Karajan surmounted this pinnacle of the choral-symphonic repertoire - which Beethoven himself called "the greatest work I have composed" - no fewer than four times in the recording studio, but only once live and on film: in this unique document from the 1979 Salzburg Easter Festival. The atmosphere of Salzburg's Festspielhaus and festival audience adds a special frisson to this conductor's classic interpretation of the Missa solemnis.
With no slight intended to the other great recordings of the Missa Solemnis in the world, there's this one and then there are all the rest. Truly. Even with the 1940 Toscanini and the 1974 Böhm, this 1965 recording of Otto Klemperer and the Philharmonia Orchestra and Chorus embodies everything that's great about the Missa Solemnis. And everything that's great about late Beethoven is in the Missa Solemnis: the energy, the nobility, the strength, the vision, and – above all – the overwhelming sense that the numinous is imminent. Beethoven thought it was his best work and who could not agree? That's what's in Klemperer's performance.
Longtime Philadelphia Orchestra conductor Eugene Ormandy developed what came to be known as the "Philadelphia Sound." (He groused that it should be called the "Ormandy Sound," even though its fundamentals had already been established during Leopold Stokowski's long tenure with the Philadelphia Orchestra.) Largely as an effort to overcome the dry acoustics of the orchestra's home, the Academy of Music, Ormandy emphasized lush string sonorities and, often, legato phrasing and rounded tone. He was lauded even by his own musicians for his ability to conduct everything from memory, even complex contemporary scores. Still, aside from the voluptuous tone, Ormandy's interpretations rarely bore an individual stamp. They were, however, highly polished, intelligently balanced, and well paced, always serving the scores honorably, and often with a dash of controlled excitement.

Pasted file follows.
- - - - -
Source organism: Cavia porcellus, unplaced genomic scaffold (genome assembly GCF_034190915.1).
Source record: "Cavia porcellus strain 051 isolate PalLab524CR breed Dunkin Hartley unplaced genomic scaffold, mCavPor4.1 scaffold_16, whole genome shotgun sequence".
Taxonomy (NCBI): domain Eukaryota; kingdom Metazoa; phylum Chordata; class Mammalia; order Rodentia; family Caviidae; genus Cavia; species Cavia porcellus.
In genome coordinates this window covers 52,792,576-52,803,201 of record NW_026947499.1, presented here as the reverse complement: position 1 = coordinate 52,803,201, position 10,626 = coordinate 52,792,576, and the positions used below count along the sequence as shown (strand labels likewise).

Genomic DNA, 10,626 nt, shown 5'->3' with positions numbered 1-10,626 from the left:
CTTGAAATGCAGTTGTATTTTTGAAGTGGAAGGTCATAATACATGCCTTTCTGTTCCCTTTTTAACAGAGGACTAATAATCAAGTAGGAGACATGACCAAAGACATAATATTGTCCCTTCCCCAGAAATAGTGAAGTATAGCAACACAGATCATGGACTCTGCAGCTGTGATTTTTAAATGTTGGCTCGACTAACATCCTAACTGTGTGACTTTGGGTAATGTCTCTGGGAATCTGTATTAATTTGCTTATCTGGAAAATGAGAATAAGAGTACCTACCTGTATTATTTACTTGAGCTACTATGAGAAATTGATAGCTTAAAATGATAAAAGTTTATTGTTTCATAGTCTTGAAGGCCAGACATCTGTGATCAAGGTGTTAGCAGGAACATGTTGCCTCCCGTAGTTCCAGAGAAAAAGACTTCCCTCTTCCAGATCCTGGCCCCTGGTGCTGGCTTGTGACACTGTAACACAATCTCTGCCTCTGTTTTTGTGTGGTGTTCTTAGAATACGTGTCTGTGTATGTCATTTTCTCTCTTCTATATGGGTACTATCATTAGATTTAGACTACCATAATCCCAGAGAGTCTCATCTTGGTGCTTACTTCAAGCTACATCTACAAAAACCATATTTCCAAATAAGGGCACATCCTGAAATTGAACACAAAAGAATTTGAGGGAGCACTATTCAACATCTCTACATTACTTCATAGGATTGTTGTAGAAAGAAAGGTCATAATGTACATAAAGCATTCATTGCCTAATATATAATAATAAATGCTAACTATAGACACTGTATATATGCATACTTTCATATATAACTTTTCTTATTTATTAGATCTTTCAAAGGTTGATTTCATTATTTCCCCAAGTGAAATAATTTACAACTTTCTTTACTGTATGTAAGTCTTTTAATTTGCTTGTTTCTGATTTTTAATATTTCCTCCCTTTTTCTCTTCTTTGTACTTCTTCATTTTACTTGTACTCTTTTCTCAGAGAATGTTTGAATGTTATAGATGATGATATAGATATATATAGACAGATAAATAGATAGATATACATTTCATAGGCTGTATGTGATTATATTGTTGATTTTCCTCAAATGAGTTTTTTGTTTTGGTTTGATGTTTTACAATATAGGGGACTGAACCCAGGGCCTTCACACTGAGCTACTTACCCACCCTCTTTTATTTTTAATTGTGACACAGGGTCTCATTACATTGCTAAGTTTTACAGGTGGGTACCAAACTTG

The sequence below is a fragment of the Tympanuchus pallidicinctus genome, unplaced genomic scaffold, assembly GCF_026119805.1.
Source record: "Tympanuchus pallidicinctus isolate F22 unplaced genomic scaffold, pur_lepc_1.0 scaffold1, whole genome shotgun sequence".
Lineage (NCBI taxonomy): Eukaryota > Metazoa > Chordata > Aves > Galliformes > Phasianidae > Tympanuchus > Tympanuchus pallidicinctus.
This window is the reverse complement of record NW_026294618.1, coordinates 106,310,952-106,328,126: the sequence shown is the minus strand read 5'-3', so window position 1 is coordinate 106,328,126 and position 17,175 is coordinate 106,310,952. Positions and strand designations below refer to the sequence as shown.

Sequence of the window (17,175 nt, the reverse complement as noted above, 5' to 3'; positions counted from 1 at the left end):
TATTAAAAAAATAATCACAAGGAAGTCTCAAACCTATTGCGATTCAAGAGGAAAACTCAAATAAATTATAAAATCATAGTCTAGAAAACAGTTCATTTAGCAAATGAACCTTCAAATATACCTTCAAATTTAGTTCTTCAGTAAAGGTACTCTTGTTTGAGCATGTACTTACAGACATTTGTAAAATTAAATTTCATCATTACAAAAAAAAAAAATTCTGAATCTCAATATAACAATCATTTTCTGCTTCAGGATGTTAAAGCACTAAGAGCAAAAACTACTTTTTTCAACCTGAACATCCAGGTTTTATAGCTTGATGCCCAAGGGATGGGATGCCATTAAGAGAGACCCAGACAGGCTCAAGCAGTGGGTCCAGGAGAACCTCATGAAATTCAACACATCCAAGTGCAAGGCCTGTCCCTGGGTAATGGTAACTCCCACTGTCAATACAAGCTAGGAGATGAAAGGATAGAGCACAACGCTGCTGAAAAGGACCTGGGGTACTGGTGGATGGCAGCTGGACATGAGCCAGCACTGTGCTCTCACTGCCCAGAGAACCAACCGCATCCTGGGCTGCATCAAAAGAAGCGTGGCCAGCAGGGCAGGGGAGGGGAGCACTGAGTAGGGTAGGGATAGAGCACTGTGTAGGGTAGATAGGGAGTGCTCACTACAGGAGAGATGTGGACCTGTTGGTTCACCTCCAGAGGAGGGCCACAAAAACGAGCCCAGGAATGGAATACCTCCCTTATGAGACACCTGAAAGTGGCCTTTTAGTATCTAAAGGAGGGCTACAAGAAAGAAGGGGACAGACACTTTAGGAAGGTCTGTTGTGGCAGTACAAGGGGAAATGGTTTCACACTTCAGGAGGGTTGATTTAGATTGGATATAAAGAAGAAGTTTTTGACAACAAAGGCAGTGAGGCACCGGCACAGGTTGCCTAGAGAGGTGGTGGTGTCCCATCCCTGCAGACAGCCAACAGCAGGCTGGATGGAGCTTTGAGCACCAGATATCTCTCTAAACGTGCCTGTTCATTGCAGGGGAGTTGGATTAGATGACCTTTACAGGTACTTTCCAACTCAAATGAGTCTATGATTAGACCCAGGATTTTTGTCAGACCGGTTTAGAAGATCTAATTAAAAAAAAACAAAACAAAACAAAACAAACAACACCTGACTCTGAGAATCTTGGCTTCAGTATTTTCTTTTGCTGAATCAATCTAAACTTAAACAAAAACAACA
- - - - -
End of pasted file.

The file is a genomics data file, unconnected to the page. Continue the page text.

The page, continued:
The Collegium Vocale Gent and Orchestre des Champs-Elysées interpret Beethoven's Missa Solemnis for PHI. This major work of the sacred repertoire, high on the list alongside Bach's Mass in B minor and the Mozart Requiem, is Beethoven's longest work and assuredly the one that demanded the most work. The composer even considered the Mass his finest work.
Beethoven had little liking for organised religion, but he was deeply spiritual, believing in God as an all-powerful, loving Father. The awesome, sublime Missa Solemnis is one of his supreme achievements, which he headed ‘From the heart – may it in turn go to the heart!’ In this live concert recording, the fervour of Beethoven’s vision is powerfully realised by conductor Christoph Eschenbach with the London Philharmonic Orchestra and Choir.